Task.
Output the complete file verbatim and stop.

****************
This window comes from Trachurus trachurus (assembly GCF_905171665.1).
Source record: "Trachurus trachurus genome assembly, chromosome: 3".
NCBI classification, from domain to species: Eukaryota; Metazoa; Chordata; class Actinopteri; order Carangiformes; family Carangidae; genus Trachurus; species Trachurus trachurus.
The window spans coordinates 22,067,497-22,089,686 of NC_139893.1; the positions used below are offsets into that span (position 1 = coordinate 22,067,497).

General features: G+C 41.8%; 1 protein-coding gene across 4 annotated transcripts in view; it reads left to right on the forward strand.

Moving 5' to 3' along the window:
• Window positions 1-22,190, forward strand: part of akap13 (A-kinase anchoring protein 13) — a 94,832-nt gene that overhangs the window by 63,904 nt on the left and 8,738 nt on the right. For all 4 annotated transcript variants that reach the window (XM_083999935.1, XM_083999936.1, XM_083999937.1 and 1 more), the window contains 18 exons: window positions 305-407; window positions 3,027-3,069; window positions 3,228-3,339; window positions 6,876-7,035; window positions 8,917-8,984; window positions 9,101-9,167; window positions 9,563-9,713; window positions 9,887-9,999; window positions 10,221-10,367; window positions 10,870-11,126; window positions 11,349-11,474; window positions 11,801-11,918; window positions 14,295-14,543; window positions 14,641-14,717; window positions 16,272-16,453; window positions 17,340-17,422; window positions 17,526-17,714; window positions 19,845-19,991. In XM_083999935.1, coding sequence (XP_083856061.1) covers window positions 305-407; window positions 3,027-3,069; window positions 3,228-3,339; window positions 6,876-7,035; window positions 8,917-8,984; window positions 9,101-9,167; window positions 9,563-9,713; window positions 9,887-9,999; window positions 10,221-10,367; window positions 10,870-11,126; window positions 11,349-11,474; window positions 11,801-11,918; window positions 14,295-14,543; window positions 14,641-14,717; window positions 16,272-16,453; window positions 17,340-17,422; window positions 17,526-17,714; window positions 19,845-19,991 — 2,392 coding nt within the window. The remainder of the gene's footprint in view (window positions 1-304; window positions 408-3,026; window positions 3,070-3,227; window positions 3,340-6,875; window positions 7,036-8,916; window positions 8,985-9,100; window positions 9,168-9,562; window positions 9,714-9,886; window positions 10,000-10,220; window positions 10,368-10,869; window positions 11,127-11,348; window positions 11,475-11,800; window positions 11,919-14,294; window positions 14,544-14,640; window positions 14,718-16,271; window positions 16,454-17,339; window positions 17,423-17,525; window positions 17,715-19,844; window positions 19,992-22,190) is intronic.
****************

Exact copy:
This window comes from Trachurus trachurus (assembly GCF_905171665.1).
Source record: "Trachurus trachurus genome assembly, chromosome: 3".
NCBI classification, from domain to species: Eukaryota; Metazoa; Chordata; class Actinopteri; order Carangiformes; family Carangidae; genus Trachurus; species Trachurus trachurus.
The window spans coordinates 22,067,497-22,089,686 of NC_139893.1; the positions used below are offsets into that span (position 1 = coordinate 22,067,497).

General features: G+C 41.8%; 1 protein-coding gene across 4 annotated transcripts in view; it reads left to right on the forward strand.

Moving 5' to 3' along the window:
• Window positions 1-22,190, forward strand: part of akap13 (A-kinase anchoring protein 13) — a 94,832-nt gene that overhangs the window by 63,904 nt on the left and 8,738 nt on the right. For all 4 annotated transcript variants that reach the window (XM_083999935.1, XM_083999936.1, XM_083999937.1 and 1 more), the window contains 18 exons: window positions 305-407; window positions 3,027-3,069; window positions 3,228-3,339; window positions 6,876-7,035; window positions 8,917-8,984; window positions 9,101-9,167; window positions 9,563-9,713; window positions 9,887-9,999; window positions 10,221-10,367; window positions 10,870-11,126; window positions 11,349-11,474; window positions 11,801-11,918; window positions 14,295-14,543; window positions 14,641-14,717; window positions 16,272-16,453; window positions 17,340-17,422; window positions 17,526-17,714; window positions 19,845-19,991. In XM_083999935.1, coding sequence (XP_083856061.1) covers window positions 305-407; window positions 3,027-3,069; window positions 3,228-3,339; window positions 6,876-7,035; window positions 8,917-8,984; window positions 9,101-9,167; window positions 9,563-9,713; window positions 9,887-9,999; window positions 10,221-10,367; window positions 10,870-11,126; window positions 11,349-11,474; window positions 11,801-11,918; window positions 14,295-14,543; window positions 14,641-14,717; window positions 16,272-16,453; window positions 17,340-17,422; window positions 17,526-17,714; window positions 19,845-19,991 — 2,392 coding nt within the window. The remainder of the gene's footprint in view (window positions 1-304; window positions 408-3,026; window positions 3,070-3,227; window positions 3,340-6,875; window positions 7,036-8,916; window positions 8,985-9,100; window positions 9,168-9,562; window positions 9,714-9,886; window positions 10,000-10,220; window positions 10,368-10,869; window positions 11,127-11,348; window positions 11,475-11,800; window positions 11,919-14,294; window positions 14,544-14,640; window positions 14,718-16,271; window positions 16,454-17,339; window positions 17,423-17,525; window positions 17,715-19,844; window positions 19,992-22,190) is intronic.